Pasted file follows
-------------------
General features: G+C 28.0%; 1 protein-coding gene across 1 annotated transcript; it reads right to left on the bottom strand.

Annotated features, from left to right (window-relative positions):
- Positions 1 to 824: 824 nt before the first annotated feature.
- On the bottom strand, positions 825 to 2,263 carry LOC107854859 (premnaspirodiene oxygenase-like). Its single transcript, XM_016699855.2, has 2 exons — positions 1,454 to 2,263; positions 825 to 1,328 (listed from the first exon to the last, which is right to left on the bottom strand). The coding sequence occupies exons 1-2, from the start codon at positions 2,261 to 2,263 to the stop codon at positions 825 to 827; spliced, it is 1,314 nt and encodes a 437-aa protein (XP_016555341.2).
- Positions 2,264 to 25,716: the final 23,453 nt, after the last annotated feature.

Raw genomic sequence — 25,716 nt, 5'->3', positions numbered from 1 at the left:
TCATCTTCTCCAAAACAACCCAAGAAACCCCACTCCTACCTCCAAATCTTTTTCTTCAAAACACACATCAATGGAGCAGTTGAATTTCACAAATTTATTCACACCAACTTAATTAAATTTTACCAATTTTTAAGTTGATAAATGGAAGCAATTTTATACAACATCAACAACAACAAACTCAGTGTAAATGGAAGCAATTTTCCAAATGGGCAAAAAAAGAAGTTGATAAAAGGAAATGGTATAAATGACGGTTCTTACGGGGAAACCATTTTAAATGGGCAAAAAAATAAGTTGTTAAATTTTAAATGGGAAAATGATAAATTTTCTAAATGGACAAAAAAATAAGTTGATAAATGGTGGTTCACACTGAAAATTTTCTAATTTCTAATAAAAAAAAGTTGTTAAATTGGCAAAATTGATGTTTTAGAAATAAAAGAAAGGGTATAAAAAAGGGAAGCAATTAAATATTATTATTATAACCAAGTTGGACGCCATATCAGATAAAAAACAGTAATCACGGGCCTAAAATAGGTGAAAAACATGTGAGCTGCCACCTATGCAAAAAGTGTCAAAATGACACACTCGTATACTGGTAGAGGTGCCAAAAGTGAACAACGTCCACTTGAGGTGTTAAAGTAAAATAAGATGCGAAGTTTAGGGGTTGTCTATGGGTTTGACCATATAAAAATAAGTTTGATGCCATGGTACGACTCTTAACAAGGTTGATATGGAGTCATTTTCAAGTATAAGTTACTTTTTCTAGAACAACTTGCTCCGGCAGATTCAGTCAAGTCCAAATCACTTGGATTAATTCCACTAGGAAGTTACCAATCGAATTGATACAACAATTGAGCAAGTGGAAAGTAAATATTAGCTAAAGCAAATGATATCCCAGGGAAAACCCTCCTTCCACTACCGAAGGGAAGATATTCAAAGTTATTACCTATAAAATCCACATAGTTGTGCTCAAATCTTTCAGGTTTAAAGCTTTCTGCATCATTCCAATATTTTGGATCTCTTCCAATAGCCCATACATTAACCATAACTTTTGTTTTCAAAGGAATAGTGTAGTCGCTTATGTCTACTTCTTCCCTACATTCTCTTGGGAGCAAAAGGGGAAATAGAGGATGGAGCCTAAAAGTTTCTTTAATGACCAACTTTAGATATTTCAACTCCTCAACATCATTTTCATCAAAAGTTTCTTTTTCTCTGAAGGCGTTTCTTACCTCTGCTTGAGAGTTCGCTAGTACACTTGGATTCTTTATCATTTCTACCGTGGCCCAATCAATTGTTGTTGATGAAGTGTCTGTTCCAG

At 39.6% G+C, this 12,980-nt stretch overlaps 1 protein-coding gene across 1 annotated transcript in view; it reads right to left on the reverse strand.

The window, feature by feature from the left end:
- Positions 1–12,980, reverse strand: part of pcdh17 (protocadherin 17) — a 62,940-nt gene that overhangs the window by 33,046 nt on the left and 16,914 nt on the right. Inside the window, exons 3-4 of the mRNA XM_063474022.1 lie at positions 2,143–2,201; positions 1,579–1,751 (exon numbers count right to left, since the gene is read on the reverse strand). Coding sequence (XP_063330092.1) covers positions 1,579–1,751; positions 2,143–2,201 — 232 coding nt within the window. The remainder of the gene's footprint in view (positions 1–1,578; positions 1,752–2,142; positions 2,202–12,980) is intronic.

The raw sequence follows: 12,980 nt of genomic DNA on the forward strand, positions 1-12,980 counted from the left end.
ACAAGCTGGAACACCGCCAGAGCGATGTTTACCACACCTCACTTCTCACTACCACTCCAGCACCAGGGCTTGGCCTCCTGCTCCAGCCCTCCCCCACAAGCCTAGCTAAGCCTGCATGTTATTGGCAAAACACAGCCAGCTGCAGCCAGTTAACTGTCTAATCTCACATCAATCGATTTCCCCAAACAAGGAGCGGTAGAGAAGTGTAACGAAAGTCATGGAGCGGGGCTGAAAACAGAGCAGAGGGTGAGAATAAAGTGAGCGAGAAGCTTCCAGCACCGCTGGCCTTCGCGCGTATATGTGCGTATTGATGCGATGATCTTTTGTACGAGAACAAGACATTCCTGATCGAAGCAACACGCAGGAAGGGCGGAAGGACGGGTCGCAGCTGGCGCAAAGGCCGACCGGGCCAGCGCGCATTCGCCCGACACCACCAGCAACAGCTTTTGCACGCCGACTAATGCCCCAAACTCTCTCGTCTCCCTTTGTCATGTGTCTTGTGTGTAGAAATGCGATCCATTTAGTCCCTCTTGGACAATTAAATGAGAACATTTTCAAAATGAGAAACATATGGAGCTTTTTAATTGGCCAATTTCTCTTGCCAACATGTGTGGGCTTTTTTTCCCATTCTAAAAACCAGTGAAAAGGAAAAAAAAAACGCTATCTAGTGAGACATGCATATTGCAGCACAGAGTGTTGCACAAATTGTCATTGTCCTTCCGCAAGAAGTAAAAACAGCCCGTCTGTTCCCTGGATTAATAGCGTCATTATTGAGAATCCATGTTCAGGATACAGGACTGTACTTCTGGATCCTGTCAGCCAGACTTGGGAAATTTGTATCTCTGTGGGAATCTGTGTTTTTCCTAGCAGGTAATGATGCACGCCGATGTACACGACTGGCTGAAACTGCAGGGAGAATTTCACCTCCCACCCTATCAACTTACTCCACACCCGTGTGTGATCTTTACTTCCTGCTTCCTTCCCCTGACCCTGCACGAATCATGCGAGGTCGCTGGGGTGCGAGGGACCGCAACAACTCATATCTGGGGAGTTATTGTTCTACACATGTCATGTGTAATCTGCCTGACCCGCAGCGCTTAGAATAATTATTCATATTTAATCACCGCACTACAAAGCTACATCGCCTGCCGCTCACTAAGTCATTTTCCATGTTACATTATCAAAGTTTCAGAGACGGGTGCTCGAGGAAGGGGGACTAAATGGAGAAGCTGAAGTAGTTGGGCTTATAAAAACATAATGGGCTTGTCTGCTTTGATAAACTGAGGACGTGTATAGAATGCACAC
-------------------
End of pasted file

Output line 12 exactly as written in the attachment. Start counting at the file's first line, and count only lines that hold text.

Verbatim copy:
ACAAGCTGGAACACCGCCAGAGCGATGTTTACCACACCTCACTTCTCACTACCACTCCAGCACCAGGGCTTGGCCTCCTGCTCCAGCCCTCCCCCACAAGCCTAGCTAAGCCTGCATGTTATTGGCAAAACACAGCCAGCTGCAGCCAGTTAACTGTCTAATCTCACATCAATCGATTTCCCCAAACAAGGAGCGGTAGAGAAGTGTAACGAAAGTCATGGAGCGGGGCTGAAAACAGAGCAGAGGGTGAGAATAAAGTGAGCGAGAAGCTTCCAGCACCGCTGGCCTTCGCGCGTATATGTGCGTATTGATGCGATGATCTTTTGTACGAGAACAAGACATTCCTGATCGAAGCAACACGCAGGAAGGGCGGAAGGACGGGTCGCAGCTGGCGCAAAGGCCGACCGGGCCAGCGCGCATTCGCCCGACACCACCAGCAACAGCTTTTGCACGCCGACTAATGCCCCAAACTCTCTCGTCTCCCTTTGTCATGTGTCTTGTGTGTAGAAATGCGATCCATTTAGTCCCTCTTGGACAATTAAATGAGAACATTTTCAAAATGAGAAACATATGGAGCTTTTTAATTGGCCAATTTCTCTTGCCAACATGTGTGGGCTTTTTTTCCCATTCTAAAAACCAGTGAAAAGGAAAAAAAAAACGCTATCTAGTGAGACATGCATATTGCAGCACAGAGTGTTGCACAAATTGTCATTGTCCTTCCGCAAGAAGTAAAAACAGCCCGTCTGTTCCCTGGATTAATAGCGTCATTATTGAGAATCCATGTTCAGGATACAGGACTGTACTTCTGGATCCTGTCAGCCAGACTTGGGAAATTTGTATCTCTGTGGGAATCTGTGTTTTTCCTAGCAGGTAATGATGCACGCCGATGTACACGACTGGCTGAAACTGCAGGGAGAATTTCACCTCCCACCCTATCAACTTACTCCACACCCGTGTGTGATCTTTACTTCCTGCTTCCTTCCCCTGACCCTGCACGAATCATGCGAGGTCGCTGGGGTGCGAGGGACCGCAACAACTCATATCTGGGGAGTTATTGTTCTACACATGTCATGTGTAATCTGCCTGACCCGCAGCGCTTAGAATAATTATTCATATTTAATCACCGCACTACAAAGCTACATCGCCTGCCGCTCACTAAGTCATTTTCCATGTTACATTATCAAAGTTTCAGAGACGGGTGCTCGAGGAAGGGGGACTAAATGGAGAAGCTGAAGTAGTTGGGCTTATAAAAACATAATGGGCTTGTCTGCTTTGATAAACTGAGGACGTGTATAGAATGCACAC